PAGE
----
• Research Methods Data abstraction We scanned all titles and abstracts of studies Literature search identified through our searches and excluded We initially searched MEDLINE and EMBASE articles that clearly did not meet the selection in September 2010 using free text and indexing criteria. We evaluated full-text versions of the terms for “varenicline” and “clinical trials.” At remaining articles for their eligibility to be the same time, we identified unpublished studies included in the review. We evaluated trials listing from the websites of regulatory authorities (the adverse events and recorded numerical data on FDA and the European Medicines Agency), as adverse cardiovascular events and specific de- well as results of clinical trials of varenicline scriptions of cardiovascular events in the studies included in the Results Data- up to the completion of the specified follow-up base ( and period. We collected information on the study the industry-sponsored Clinical Study Results design, the phase of the trial, the location of the Database ( study, any exclusions from enrolment of patients In March 2011, we conducted an updated search with cardiac conditions and significant cardiac using an optimized filter for MEDLINE and an risk factors, the dose of varenicline, the patients’ RCT filter for EMBASE; we also searched the mean age, the proportion of patients who were Cochrane Central Register of Controlled Trials. men, the ethnicity, the duration of tobacco use We evaluated the bibliographies of included tri- and relevant outcomes. To avoid potential dupli- als and recent systematic reviews, Cochrane cation, we reconciled studies published in jour- reviews1 and meta-analyses for relevant RCTs. nals with trial reports from the manufacturer and We did not have any language restrictions. regulatory authorities. Details of our search strategy appear in Appen- dix 1 (available at Assessment of risk of bias /doi:10.1503/cmaj.110218/-/DC1). We evaluated the studies for adequacy of We selected double-blind RCTs with at least sequence generation, allocation concealment, one week of follow-up that evaluated varenicline blinding of participants and personnel, reporting as the intervention drug versus a placebo among of withdrawals and loss to follow-up, and report- tobacco users and that reported on cardiovascu- ing of adverse outcomes.12 Two of us (S.S. and lar events (including no events). We excluded J.G.S. or Y.K.L.) were independently involved in RCTs involving non-tobacco users and observa- all stages of study selection, data extraction and tional studies. quality assessment. All discrepancies were re- We chose the minimum follow-up period of solved after rechecking the source papers and one week to ascertain the early cardiovascular further discussion among the reviewers, with effects of varenicline, because the half-life of the arbitration by a third reviewer (C.D.F) and full drug is about 24 hours and at least five half-lives consensus before inclusion. are needed to reach a steady state.10 Our primary analysis focused on double-blind placebo- Data synthesis controlled trials, because blinding is critical to We used Review Manager (RevMan version the adequate ascertainment of serious adverse 5.025; Nordic Cochrane Center, Copenhagen, events and because placebo-controlled trials pro- Denmark) to conduct the meta-analysis. The unit vide unconfounded estimates of treatment effect. of analysis was individuals with adverse cardio- In addition, nicotine replacement therapy may be vascular events. Analysis was by intention to associated with cardiovascular risk.11 Open-label treat and included all participants, including trials and trials of varenicline and active com- dropouts, to minimize bias due to differences in parators were systematically identified and eval- dropout numbers between groups. We used the uated in a sensitivity analysis. Peto method to calculate odds ratios (ORs) and 95% confidence intervals (CIs) because this Outcome measures method provides the best confidence interval The primary outcome was any ischemic or coverage and is more powerful and relatively arrhythmic adverse cardiovascular event (myocar- less biased than the random-effects analysis dial infarction, unstable angina, coronary revascu- when dealing with low event rates.13 Statistical larization, coronary artery disease, arrhythmias, heterogeneity was assessed using the I2 statistic, transient ischemic attacks, stroke, sudden death or with values of 50% or more indicating a substan- cardiovascular-related death, or congestive heart tial level of heterogeneity.14 Statistical signifi- failure) reported by the investigators during the cance was set at two-sided α of 0.05. In trials double-blind period of the trial. We evaluated all- that had more than two intervention groups, we cause mortality as a secondary outcome. preserved randomization but collapsed the multi-2 CMAJ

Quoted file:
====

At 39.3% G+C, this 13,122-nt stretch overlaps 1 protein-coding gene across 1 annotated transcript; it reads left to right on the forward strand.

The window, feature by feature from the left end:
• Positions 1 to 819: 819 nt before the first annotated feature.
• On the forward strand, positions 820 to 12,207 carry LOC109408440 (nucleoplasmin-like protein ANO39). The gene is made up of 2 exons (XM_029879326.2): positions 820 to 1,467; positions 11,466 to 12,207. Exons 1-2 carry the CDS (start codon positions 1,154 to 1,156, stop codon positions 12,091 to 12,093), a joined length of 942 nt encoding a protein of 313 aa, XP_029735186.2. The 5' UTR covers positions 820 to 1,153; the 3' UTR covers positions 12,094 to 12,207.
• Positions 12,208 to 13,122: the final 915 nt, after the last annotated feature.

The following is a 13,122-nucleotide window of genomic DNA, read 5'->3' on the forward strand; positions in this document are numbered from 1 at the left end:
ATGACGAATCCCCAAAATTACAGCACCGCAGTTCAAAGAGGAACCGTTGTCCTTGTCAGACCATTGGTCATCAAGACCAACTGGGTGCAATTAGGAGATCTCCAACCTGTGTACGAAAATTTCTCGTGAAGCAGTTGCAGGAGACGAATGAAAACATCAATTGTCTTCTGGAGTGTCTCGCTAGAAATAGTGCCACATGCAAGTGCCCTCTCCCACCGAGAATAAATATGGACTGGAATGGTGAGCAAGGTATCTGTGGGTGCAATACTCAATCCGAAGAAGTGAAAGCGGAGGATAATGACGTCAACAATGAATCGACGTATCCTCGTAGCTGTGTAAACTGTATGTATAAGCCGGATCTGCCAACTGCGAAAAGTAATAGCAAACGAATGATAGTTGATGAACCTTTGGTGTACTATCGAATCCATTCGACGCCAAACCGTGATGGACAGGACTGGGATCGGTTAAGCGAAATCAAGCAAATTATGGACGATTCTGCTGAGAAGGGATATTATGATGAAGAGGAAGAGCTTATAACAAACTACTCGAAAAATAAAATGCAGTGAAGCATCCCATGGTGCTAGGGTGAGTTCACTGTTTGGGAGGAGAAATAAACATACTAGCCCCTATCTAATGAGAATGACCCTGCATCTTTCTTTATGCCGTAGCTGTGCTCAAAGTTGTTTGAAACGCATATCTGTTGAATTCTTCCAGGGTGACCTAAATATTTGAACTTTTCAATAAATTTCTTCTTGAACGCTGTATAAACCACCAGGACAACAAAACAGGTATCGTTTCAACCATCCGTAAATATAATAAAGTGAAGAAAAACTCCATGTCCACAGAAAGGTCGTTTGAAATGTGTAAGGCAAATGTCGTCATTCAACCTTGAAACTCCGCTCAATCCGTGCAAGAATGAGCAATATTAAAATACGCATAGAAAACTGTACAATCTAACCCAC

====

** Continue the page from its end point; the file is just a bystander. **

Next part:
• Researchple intervention arms (e.g., varenicline 0.25 mg ciline was 1 mg twice daily. Three trials reportedtwice daily and 0.5 mg twice daily) into single on lower doses of varenicline.21,23,24treatment arms.12 Details of the risk-of-bias assessment appear in To account for potential imbalance in trial size Table 2 and Appendix 3 (available at www.cmaj.caand in the number of studies with zero events, pre- /lookup/suppl/doi:10.1503/cmaj.110218/-/DC1).specified sensitivity analyses were conducted Nine RCTs were judged to be at low risk of biasusing the fixed Mantel–Haenszel test.14,15 Prespeci- (adequate sequence generation, allocation con-fied sensitivity analyses were also conducted to cealement and double blinding, and clear reportingdetermine the influence on effect size of the of withdrawal rates);9,18–23,26,27 the remaining fivechoice of comparators (placebo v. active controls), RCTs were at unclear risk of bias owing to incom-and of the role of individual trials by excluding plete reporting of randomization.16,17,24,25,28 The open-the most influential trial.9 To maintain similarity of label trial had an unclear risk of bias.29 Loss to fol-investigator-reported definitions of cardiovascular low-up ranged from as low as none (in a treatmentevents across the trials, we conducted sensitivityanalyses to determine the robustness of effect size Articles identified through literature searchwhen unadjudicated cardiovascular events were n = 351added from the trial that reported adjudicated • Electronic databases n = 286events.9 We evaluated the effects of limiting our • Registry at n = 41 • Industry-sponsored registry atanalysis to trials that used a similar dose of vareni- n = 24cline (1 mg twice daily) or to trials that reportedonly on specific cardiovascular outcomes ofmyocardial infarction, stroke and cardiovascular-related death. Publication bias was estimated via Screening of titles and abstractsexamination of asymmetry in a funnel plot. n = 351 The protocol is available on request from the Excluded n = 306corresponding author. • Reviews, commentaries, letters without original data relevant toResults population or intervention n = 206 • Duplicates n = 63 • Not an RCT n = 29Study characteristics • No comparison group n = 6 • Crossover study n = 1The selection of studies included in our review is • Animal study n = 1summarized in Figure 1. Fourteen double-blindplacebo-controlled trials were included in the Full-text articles reviewedmeta-analysis.9,16–28 An additional open-label trial for eligibilityof varenicline versus nicotine replacement ther- n = 45apy was included in the sensitivity analysis.29 Characteristics of the trials are summarized in Excluded n = 30 • Review articles n = 11Table 1 and Appendix 2 (available at www • No serious cardiovascular or deaths n = 9 • Crossover trial n = 4/-/DC1). The 14 double-blind placebo-controlled • No relevant comparators n = 4trials enrolled a total of 8216 patients (4908 in • Study population not relevantthe varenicline arms, 3308 in the placebo arms). (healthy volunteers) n = 1 • Study ended early n = 1The sample sizes ranged from 250 to 1210. Theduration of treatment ranged from 7 weeks to 52weeks, and the total duration of study, including RCTs included in qualitative synthesistreatment and follow-up, ranged from 24 to 52 n = 15weeks. All but one of the trials enrolled smokers;the remaining trial enrolled people who usedsmokeless tobacco.18 The primary outcome wasthe continuous abstinence rate in 12 trials,9,16–25,27 RCTs included in meta-analysisthe long-term quit rate in 1 trial26 and long-term n = 14 RCTs included in sensitivity analysessafety in 1 trial.28 All but one of the trials ex - n = 15*cluded patients with a history of cardiovasculardisease; the remaining trial included participantswith stable cardiovascular disease but excluded Figure 1: Selection of double-blind placebo-controlled randomized controlled trials (RCTs) for inclusion in the systematic review and meta-analysis of thethose with unstable cardiovascular disease.9 Two risk of serious adverse cardiovascular events associated with varenicline use.of the 14 RCTs also had a bupropion comparator *An additional open-label trial of varenicline versus nicotine replacement ther-group.19,20 In most of the trials, the dose of vareni- apy was included in the sensitivity analysis. CMAJ 3